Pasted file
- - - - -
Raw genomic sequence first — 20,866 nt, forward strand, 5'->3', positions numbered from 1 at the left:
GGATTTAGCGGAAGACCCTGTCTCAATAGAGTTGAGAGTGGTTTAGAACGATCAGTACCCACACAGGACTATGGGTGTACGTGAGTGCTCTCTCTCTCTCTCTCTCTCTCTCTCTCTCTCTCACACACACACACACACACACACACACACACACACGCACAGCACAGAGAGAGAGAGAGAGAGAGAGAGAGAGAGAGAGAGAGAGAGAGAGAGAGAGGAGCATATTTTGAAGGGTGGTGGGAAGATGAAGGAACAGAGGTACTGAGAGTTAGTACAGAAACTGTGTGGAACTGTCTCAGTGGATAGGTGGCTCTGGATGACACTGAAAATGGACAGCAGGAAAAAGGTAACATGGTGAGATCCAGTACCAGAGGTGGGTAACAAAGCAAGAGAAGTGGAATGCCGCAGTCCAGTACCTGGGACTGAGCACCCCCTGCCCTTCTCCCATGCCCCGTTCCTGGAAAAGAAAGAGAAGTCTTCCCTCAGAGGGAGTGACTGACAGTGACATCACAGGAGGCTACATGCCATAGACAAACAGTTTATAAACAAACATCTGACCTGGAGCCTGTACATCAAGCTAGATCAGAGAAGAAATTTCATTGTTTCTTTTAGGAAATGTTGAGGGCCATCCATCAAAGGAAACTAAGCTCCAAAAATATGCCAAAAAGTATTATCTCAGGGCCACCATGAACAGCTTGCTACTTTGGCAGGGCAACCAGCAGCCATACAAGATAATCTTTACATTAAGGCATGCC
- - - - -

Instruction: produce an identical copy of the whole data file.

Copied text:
Raw genomic sequence first — 20,866 nt, forward strand, 5'->3', positions numbered from 1 at the left:
GGATTTAGCGGAAGACCCTGTCTCAATAGAGTTGAGAGTGGTTTAGAACGATCAGTACCCACACAGGACTATGGGTGTACGTGAGTGCTCTCTCTCTCTCTCTCTCTCTCTCTCTCTCTCTCACACACACACACACACACACACACACACACACACGCACAGCACAGAGAGAGAGAGAGAGAGAGAGAGAGAGAGAGAGAGAGAGAGAGAGAGAGAGGAGCATATTTTGAAGGGTGGTGGGAAGATGAAGGAACAGAGGTACTGAGAGTTAGTACAGAAACTGTGTGGAACTGTCTCAGTGGATAGGTGGCTCTGGATGACACTGAAAATGGACAGCAGGAAAAAGGTAACATGGTGAGATCCAGTACCAGAGGTGGGTAACAAAGCAAGAGAAGTGGAATGCCGCAGTCCAGTACCTGGGACTGAGCACCCCCTGCCCTTCTCCCATGCCCCGTTCCTGGAAAAGAAAGAGAAGTCTTCCCTCAGAGGGAGTGACTGACAGTGACATCACAGGAGGCTACATGCCATAGACAAACAGTTTATAAACAAACATCTGACCTGGAGCCTGTACATCAAGCTAGATCAGAGAAGAAATTTCATTGTTTCTTTTAGGAAATGTTGAGGGCCATCCATCAAAGGAAACTAAGCTCCAAAAATATGCCAAAAAGTATTATCTCAGGGCCACCATGAACAGCTTGCTACTTTGGCAGGGCAACCAGCAGCCATACAAGATAATCTTTACATTAAGGCATGCC